ARENA on government's trade-off of services
ARENA statement on government's trade-off of services
The release today of the government's initial offer to trade-off more of New Zealand’s services in the GATS negotiations at the World Trade Organisation was described as "a half-step forward and a huge leap back" by Professor Jane Kelsey on behalf of the Action, Research and Education Network of Aotearoa (ARENA).
Kelsey believes the grip of free trade evangelists like Trade Negotiations Minister Jim Sutton has been weakened, but they still hold the upper hand.
She says that new commitments have been offered, without any public assessment of their implications. The inclusion of postal and courier services is of particular concern.
The veil of secrecy was partly lifted – "but only after the document was tabled in Geneva. New Zealanders would still be left in the dark had there not been widespread public condemnation of the process and consequences of the GATS agreement.
“Presumably we won’t know what’s in the next stage of deals and trade-offs until those are signed off too. This is hardly a victory for democracy."
Kelsey says the Cabinet ignored widespread calls for a moratorium on the negotiations and a public debate about what is at stake.
“In fact,” says Kelsey, “the Labour government has ignored even the limited demands that it rescind the 1994 commitments made by National. These already sacrifice New Zealand control over our national education and broadcasting systems and are already interfering with the implementation of government policies.”
“The key question has still not been addressed: should our national services be controlled by democratically elected governments in the interests of New Zealanders or by transnational corporations through the World Trade Organisation?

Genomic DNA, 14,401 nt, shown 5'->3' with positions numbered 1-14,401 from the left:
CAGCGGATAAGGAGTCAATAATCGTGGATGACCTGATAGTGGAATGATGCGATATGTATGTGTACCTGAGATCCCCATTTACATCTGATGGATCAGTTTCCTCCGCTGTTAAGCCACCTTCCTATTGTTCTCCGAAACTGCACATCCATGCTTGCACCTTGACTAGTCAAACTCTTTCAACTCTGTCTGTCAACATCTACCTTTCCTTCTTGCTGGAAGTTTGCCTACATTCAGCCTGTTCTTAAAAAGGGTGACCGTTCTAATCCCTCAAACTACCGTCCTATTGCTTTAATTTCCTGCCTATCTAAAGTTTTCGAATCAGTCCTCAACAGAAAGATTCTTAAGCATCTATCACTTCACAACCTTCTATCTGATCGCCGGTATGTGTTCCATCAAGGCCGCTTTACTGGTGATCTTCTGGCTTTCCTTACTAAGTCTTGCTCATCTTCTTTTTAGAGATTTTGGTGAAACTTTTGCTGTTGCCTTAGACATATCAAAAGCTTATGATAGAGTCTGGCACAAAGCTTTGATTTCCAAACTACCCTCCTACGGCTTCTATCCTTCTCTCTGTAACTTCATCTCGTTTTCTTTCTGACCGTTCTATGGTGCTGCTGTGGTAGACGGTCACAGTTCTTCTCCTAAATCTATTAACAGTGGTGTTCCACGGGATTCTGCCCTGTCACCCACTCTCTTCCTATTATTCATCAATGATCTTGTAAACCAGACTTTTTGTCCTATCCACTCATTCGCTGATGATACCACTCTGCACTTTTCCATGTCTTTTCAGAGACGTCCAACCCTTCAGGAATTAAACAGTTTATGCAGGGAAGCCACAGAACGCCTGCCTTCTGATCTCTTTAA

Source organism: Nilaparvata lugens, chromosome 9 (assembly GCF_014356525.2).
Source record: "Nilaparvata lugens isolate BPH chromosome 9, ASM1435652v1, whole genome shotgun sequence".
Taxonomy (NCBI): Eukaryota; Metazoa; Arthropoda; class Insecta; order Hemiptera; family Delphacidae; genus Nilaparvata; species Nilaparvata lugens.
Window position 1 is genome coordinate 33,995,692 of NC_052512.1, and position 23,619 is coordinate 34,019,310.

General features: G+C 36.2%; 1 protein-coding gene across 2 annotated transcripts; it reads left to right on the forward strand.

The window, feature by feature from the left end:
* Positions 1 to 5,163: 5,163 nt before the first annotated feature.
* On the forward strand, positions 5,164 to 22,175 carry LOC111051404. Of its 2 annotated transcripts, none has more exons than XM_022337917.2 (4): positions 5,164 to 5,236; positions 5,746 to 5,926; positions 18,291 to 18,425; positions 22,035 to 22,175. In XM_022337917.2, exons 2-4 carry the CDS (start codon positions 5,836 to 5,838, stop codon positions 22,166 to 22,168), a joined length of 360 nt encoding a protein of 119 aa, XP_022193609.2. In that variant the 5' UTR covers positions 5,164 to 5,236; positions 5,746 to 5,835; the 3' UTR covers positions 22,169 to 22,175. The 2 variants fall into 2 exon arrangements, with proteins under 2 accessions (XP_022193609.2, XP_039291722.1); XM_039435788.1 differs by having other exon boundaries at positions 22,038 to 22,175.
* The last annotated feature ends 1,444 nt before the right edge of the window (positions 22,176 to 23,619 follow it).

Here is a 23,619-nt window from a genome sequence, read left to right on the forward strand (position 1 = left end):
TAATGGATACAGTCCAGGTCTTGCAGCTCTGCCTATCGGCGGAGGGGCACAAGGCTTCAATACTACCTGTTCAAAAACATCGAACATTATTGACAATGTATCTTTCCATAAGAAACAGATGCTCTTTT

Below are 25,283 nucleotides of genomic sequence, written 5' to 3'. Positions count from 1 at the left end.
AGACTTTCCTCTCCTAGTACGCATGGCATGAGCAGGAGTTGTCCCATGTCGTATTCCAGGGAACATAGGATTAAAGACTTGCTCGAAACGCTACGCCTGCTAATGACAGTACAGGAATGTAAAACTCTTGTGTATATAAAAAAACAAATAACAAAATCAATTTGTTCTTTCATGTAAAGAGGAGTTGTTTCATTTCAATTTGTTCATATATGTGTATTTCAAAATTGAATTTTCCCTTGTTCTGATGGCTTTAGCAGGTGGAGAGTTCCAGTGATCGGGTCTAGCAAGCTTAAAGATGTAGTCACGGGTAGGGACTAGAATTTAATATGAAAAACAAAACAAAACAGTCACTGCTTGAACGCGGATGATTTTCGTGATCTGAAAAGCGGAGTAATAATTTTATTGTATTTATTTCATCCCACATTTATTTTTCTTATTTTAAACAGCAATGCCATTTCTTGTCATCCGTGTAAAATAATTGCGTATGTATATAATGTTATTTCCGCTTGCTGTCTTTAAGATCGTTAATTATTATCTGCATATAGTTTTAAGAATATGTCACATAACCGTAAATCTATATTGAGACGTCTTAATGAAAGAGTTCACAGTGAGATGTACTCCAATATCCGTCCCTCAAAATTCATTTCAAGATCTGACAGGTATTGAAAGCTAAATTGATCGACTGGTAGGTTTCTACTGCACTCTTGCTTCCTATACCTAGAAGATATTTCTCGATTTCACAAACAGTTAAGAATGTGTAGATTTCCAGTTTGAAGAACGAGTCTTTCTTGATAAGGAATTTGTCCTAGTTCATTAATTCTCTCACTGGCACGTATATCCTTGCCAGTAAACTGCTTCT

"Cabinet is hiding behind sham consultations conducted by reluctant trade officials which impressed no one, including the Prime Minister.”
Kelsey says the Government is trying to allay public concern by saying it will protect ‘public health, public education and social welfare services’. This wording suggests it may apply only to services provided through public institutions.
Given the extensive privatization of public services, Kelsey insists that it is our national systems of health, education and social welfare services that need protecting.
“Education in private institutions is already committed. This wording implies the government might do the same for private health care.
“And because these assurances won’t be written into New Zealand’s actual schedule of commitments, they have no legal standing. So much for Labour's so-called ‘protection’.”
Kelsey objects that there is no attempt to address well-founded concerns about local government and Te Tiriti o Waitangi. The government simply reasserts the status quo.
She points out there is also no promise to protect environmental services, which the Europeans are desperate to have included. These may end up on the table when the negotiations really get tough, especially if the Europeans demand more trade-offs just to keep talking about agriculture.
“There are real
fears that the European Union will say ‘jump’ and Sutton
will simply ask ‘how